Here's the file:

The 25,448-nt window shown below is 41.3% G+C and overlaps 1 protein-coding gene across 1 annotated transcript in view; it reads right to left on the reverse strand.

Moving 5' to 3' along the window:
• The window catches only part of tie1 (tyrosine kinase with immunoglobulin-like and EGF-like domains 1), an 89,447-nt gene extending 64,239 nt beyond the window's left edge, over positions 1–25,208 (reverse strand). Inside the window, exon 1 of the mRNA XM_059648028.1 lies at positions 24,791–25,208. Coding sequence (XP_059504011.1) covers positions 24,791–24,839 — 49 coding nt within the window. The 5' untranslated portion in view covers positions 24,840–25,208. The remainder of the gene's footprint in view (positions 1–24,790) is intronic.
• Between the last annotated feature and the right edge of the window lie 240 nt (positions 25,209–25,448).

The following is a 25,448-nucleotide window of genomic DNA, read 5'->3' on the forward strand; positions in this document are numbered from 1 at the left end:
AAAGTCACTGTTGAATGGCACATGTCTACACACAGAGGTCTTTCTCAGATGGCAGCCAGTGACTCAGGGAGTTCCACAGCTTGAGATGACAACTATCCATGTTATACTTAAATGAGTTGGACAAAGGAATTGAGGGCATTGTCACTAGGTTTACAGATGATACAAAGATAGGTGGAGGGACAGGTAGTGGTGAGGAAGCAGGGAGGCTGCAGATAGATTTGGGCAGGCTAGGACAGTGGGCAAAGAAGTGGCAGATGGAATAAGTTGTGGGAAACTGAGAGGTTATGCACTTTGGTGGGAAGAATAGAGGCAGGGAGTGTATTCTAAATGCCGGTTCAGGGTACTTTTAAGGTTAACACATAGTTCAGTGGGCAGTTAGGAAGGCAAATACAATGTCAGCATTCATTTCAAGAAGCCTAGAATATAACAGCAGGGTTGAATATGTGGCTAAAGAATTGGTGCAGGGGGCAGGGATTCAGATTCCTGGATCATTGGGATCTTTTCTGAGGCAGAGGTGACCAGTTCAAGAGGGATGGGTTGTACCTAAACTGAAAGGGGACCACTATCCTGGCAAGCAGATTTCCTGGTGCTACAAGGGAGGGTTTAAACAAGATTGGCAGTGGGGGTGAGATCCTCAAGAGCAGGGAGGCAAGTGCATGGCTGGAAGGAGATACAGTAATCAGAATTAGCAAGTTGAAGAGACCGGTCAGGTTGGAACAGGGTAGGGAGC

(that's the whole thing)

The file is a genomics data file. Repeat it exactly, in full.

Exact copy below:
The 25,448-nt window shown below is 41.3% G+C and overlaps 1 protein-coding gene across 1 annotated transcript in view; it reads right to left on the reverse strand.

Moving 5' to 3' along the window:
• The window catches only part of tie1 (tyrosine kinase with immunoglobulin-like and EGF-like domains 1), an 89,447-nt gene extending 64,239 nt beyond the window's left edge, over positions 1–25,208 (reverse strand). Inside the window, exon 1 of the mRNA XM_059648028.1 lies at positions 24,791–25,208. Coding sequence (XP_059504011.1) covers positions 24,791–24,839 — 49 coding nt within the window. The 5' untranslated portion in view covers positions 24,840–25,208. The remainder of the gene's footprint in view (positions 1–24,790) is intronic.
• Between the last annotated feature and the right edge of the window lie 240 nt (positions 25,209–25,448).

The following is a 25,448-nucleotide window of genomic DNA, read 5'->3' on the forward strand; positions in this document are numbered from 1 at the left end:
AAAGTCACTGTTGAATGGCACATGTCTACACACAGAGGTCTTTCTCAGATGGCAGCCAGTGACTCAGGGAGTTCCACAGCTTGAGATGACAACTATCCATGTTATACTTAAATGAGTTGGACAAAGGAATTGAGGGCATTGTCACTAGGTTTACAGATGATACAAAGATAGGTGGAGGGACAGGTAGTGGTGAGGAAGCAGGGAGGCTGCAGATAGATTTGGGCAGGCTAGGACAGTGGGCAAAGAAGTGGCAGATGGAATAAGTTGTGGGAAACTGAGAGGTTATGCACTTTGGTGGGAAGAATAGAGGCAGGGAGTGTATTCTAAATGCCGGTTCAGGGTACTTTTAAGGTTAACACATAGTTCAGTGGGCAGTTAGGAAGGCAAATACAATGTCAGCATTCATTTCAAGAAGCCTAGAATATAACAGCAGGGTTGAATATGTGGCTAAAGAATTGGTGCAGGGGGCAGGGATTCAGATTCCTGGATCATTGGGATCTTTTCTGAGGCAGAGGTGACCAGTTCAAGAGGGATGGGTTGTACCTAAACTGAAAGGGGACCACTATCCTGGCAAGCAGATTTCCTGGTGCTACAAGGGAGGGTTTAAACAAGATTGGCAGTGGGGGTGAGATCCTCAAGAGCAGGGAGGCAAGTGCATGGCTGGAAGGAGATACAGTAATCAGAATTAGCAAGTTGAAGAGACCGGTCAGGTTGGAACAGGGTAGGGAGC